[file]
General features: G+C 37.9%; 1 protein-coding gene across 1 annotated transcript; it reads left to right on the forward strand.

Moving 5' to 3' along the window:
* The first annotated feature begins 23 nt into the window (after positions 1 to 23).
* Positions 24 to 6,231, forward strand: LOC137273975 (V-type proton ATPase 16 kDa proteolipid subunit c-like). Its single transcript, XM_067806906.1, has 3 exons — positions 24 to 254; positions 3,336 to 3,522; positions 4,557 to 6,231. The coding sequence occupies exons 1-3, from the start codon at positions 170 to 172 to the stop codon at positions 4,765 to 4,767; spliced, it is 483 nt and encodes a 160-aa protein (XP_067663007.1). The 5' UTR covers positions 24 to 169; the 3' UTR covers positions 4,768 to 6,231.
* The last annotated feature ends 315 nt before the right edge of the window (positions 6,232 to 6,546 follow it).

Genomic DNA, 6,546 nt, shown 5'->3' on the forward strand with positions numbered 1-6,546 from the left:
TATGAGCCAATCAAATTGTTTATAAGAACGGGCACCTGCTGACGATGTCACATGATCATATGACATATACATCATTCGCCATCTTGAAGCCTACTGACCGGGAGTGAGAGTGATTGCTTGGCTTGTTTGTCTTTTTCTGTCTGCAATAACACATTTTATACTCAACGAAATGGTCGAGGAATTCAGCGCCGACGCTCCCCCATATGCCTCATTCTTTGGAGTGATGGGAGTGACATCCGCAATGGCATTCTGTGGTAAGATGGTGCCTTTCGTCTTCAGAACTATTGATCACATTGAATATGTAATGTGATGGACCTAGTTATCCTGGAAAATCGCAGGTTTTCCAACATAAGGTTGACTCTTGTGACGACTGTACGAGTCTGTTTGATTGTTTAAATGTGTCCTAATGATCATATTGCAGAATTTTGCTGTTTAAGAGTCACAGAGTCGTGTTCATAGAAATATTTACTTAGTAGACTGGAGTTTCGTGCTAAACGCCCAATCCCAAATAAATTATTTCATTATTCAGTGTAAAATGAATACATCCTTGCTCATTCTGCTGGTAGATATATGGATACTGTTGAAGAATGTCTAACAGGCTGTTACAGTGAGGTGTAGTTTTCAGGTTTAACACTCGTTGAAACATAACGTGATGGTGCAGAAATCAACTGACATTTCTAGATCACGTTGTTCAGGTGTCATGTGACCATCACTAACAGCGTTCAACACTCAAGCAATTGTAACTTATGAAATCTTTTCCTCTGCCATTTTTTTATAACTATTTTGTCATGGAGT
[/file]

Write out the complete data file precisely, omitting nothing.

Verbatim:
General features: G+C 37.9%; 1 protein-coding gene across 1 annotated transcript; it reads left to right on the forward strand.

Moving 5' to 3' along the window:
* The first annotated feature begins 23 nt into the window (after positions 1 to 23).
* Positions 24 to 6,231, forward strand: LOC137273975 (V-type proton ATPase 16 kDa proteolipid subunit c-like). Its single transcript, XM_067806906.1, has 3 exons — positions 24 to 254; positions 3,336 to 3,522; positions 4,557 to 6,231. The coding sequence occupies exons 1-3, from the start codon at positions 170 to 172 to the stop codon at positions 4,765 to 4,767; spliced, it is 483 nt and encodes a 160-aa protein (XP_067663007.1). The 5' UTR covers positions 24 to 169; the 3' UTR covers positions 4,768 to 6,231.
* The last annotated feature ends 315 nt before the right edge of the window (positions 6,232 to 6,546 follow it).

Genomic DNA, 6,546 nt, shown 5'->3' on the forward strand with positions numbered 1-6,546 from the left:
TATGAGCCAATCAAATTGTTTATAAGAACGGGCACCTGCTGACGATGTCACATGATCATATGACATATACATCATTCGCCATCTTGAAGCCTACTGACCGGGAGTGAGAGTGATTGCTTGGCTTGTTTGTCTTTTTCTGTCTGCAATAACACATTTTATACTCAACGAAATGGTCGAGGAATTCAGCGCCGACGCTCCCCCATATGCCTCATTCTTTGGAGTGATGGGAGTGACATCCGCAATGGCATTCTGTGGTAAGATGGTGCCTTTCGTCTTCAGAACTATTGATCACATTGAATATGTAATGTGATGGACCTAGTTATCCTGGAAAATCGCAGGTTTTCCAACATAAGGTTGACTCTTGTGACGACTGTACGAGTCTGTTTGATTGTTTAAATGTGTCCTAATGATCATATTGCAGAATTTTGCTGTTTAAGAGTCACAGAGTCGTGTTCATAGAAATATTTACTTAGTAGACTGGAGTTTCGTGCTAAACGCCCAATCCCAAATAAATTATTTCATTATTCAGTGTAAAATGAATACATCCTTGCTCATTCTGCTGGTAGATATATGGATACTGTTGAAGAATGTCTAACAGGCTGTTACAGTGAGGTGTAGTTTTCAGGTTTAACACTCGTTGAAACATAACGTGATGGTGCAGAAATCAACTGACATTTCTAGATCACGTTGTTCAGGTGTCATGTGACCATCACTAACAGCGTTCAACACTCAAGCAATTGTAACTTATGAAATCTTTTCCTCTGCCATTTTTTTATAACTATTTTGTCATGGAGT